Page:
To prove unconscionability under Pennsylvania law, a party must show that the contract was both substantively and procedurally unconscionable. Salley v. Option One Mortg. Corp., 925 A.2d 115, 119 (Pa. 2007). In examining these two prongs, the Pennsylvania Supreme Court has indicated that it might be appropriate to use a "sliding-scale approach" so that "where the procedural unconscionability is very high, a lesser degree of substantive unconscionability may be required" and presumably, vice-versa. Id. at 125 & n.12. We turn first to the District Court's finding that the arbitration agreement might be substantively unconscionable.
1. Substantive Unconscionability
A contract or provision is substantively unconscionable where it "unreasonably favors the party asserting it." Salley, 925 A.2d at 119. Put another way, "[s]ubstantive unconscionability refers to contractual terms that are unreasonably or grossly favorable to one side and to which the disfavored party does not assent." Harris v. Green Tree Fin. Corp., 183 F.3d 173, 181 (3d Cir. 1999) (citing Germantown Mfg. Co. v. Rawlinson, 491 A.2d 138, 145-47 (Pa. Super. Ct. 1985); Denlinger, Inc. v. Dendler, 608 A.2d 1061, 1068 (1992)). An arbitration agreement cannot be construed as substantively unconscionable where it "does not alter or limit the rights and remedies available to [a] party in the arbitral forum . . . ." Edwards v. HOVENSA, LLC, 497 F.3d 355, 364 (3d Cir. 2007) (construing Gilmer v. Interstate/Johnson Lane Corp., 500 U.S. 20 (1991)).
In denying Tenet's motion to compel arbitration, the District Court found three bases on which the arbitration agreement might be substantively unconscionable: (1) a potential prohibition against recovery of attorneys' fees and costs, (2) potential inclusion of a class action waiver, and (3) the possibility that Tenet could "run out the clock" on the statute of limitations. We disagree with the District Court's conclusions, and find no basis for substantive unconscionability.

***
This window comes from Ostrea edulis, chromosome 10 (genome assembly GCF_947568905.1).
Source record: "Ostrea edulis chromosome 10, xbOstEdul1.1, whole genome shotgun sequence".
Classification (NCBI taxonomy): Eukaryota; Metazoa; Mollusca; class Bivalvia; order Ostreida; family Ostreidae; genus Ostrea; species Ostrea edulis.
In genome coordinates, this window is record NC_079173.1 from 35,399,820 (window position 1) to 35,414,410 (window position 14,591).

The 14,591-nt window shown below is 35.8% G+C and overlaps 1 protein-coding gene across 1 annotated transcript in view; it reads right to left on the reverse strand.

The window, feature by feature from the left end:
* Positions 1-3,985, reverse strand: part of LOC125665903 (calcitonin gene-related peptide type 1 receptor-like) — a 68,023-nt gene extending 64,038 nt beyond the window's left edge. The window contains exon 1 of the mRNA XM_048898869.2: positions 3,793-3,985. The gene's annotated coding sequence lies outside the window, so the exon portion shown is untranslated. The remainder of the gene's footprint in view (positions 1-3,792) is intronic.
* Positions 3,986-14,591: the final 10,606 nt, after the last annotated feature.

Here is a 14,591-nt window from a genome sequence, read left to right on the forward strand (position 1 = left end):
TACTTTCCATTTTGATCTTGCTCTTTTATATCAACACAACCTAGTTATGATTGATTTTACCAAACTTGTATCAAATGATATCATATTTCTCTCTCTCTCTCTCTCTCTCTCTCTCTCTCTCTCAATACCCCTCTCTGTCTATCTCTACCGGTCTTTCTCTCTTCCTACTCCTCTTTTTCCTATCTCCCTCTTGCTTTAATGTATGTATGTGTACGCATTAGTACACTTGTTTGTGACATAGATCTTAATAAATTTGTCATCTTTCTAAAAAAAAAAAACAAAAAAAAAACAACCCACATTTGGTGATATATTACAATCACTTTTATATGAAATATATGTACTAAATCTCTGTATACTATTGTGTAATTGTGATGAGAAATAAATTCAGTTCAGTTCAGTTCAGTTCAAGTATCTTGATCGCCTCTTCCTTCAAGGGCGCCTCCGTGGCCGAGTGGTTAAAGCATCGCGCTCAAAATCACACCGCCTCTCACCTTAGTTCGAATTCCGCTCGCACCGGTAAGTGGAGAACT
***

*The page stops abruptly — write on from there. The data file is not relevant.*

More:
a. Attorneys' Fees
Provisions requiring parties to be responsible for their own expenses, including attorneys' fees, are generally unconscionable because restrictions on attorneys' fees conflict with federal statutes providing fee-shifting as a remedy. See Spinetti v. Serv. Corp. Int'l, 324 F.3d 212, 216 (3d Cir. 2003) (Where called for by statute, "arbitrators . . . must ordinarily grant attorney fees to prevailing claimants rather than be restricted by private contractual language." (internal citation and quotation marks omitted)); accord Nino v. Jewelry Exch., Inc., 609 F.3d 191, 203 (3d Cir. 2010); Alexander v. Anthony Int'l, L.P., 341 F.3d 256, 267 (3d Cir. 2003); Parilla v. IAP Worldwide Servs., VI, Inc., 368 F.3d 269, 278-79 (3d Cir. 2004).
Tenet and Quilloin dispute whether the arbitration agreement allows the prevailing party to recover attorneys' fees. The agreement contains no clear prohibition against fee-shifting; the District Court wrote that "it is unclear whether the contract deprives employees of the right to recover attorney's fees and costs." Quilloin, 763 F. Supp. 2d at 725. In one clause, the FTP states that "[y]ou and the company will be responsible for the fees and costs of your own respective legal counsel, if any, and any other expenses and costs, such as costs associated with witnesses or obtaining copies of hearing transcripts." However, another provision in the FTP could be read as giving the arbitrator authority to grant attorneys' fees to the prevailing party: "Authority of Arbitrator: The arbitrator has the authority to award any remedy that would have been available to you had you litigated the dispute in court under applicable law." It also states that "no remedies that otherwise would be available to you or the company in a court of law will be forfeited by virtue of the agreement to use and be bound by the FTP."